short leftoffset;
      
      // pixels below the origin
      
      short topoffset;
      
      int columnofs[1]; // only [width] used
      
      }
      
      patch_t;
      
      
      
      //ROTT Patch, notice columnofs is at [320] in ROTT - not sure why that value is even set.
      
      typedef struct rottpatch_s
      
      {
      
      short origsize; // the orig size of "grabbed" gfx
      
      short width; // bounding box size
      
      short height;
      
      short leftoffset; // pixels to the left of origin
      
      short topoffset; // pixels above the origin
      
      unsigned short columnofs[320]; // only [width] used, the [0] is &collumnofs[width]. CA - Renamed from collumnofs to columnofs!
      
      }
      
      rottpatch_t;
    4. wesleyjohnson

      wesleyjohnson

      In that usage it does not matter.  That structure is never allocated statically, so the allocation size is never determined from the array size or the struct size.  There are some conventions that can be followed, and those may make a difference to the compiler, sometimes.

      The [320] is a practical limit as the patch width could hardly be more than 320, as that was the width of the screen.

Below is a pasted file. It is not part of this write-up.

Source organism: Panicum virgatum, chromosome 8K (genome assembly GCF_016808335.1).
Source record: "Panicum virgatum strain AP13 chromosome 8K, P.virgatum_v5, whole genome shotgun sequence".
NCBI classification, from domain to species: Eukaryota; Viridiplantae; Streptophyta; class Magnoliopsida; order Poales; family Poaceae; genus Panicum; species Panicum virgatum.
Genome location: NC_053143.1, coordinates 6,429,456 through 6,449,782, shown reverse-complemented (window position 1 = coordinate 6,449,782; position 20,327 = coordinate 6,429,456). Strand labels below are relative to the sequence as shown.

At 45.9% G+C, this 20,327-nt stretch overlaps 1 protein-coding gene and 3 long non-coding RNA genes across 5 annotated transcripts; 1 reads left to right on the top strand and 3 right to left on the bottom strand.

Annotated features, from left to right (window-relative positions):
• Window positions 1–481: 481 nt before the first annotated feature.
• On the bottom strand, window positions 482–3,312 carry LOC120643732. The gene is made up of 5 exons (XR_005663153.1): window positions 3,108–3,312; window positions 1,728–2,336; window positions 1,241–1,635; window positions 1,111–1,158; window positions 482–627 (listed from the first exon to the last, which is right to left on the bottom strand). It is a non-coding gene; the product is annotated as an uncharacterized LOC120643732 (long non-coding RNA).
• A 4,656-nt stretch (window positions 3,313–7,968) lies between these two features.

In DoomLegacy we declare it as  columnofs[8], but the pic_t data array is declared as  data[0].  It does not matter.

      Some more modern languages have a way to declare a dynamically sized array, but C doesn't.  The compiler and reader are expected to understand that the array size is ignored on a dynamically sized array.  The array size is limited by how much memory got allocated for the struct, and the programmer is responsible for not accessing the array beyond the allocated memory.

       

      About the ROTT column draw.

      Notice in the last screenshot the black column at the end of the "Main Menu".  Notice how it is a different color than the "Main Menu" text.  Notice how it starts at the top of the patch, just like another patch column.  This is due to drawing one too many columns for "Main Menu".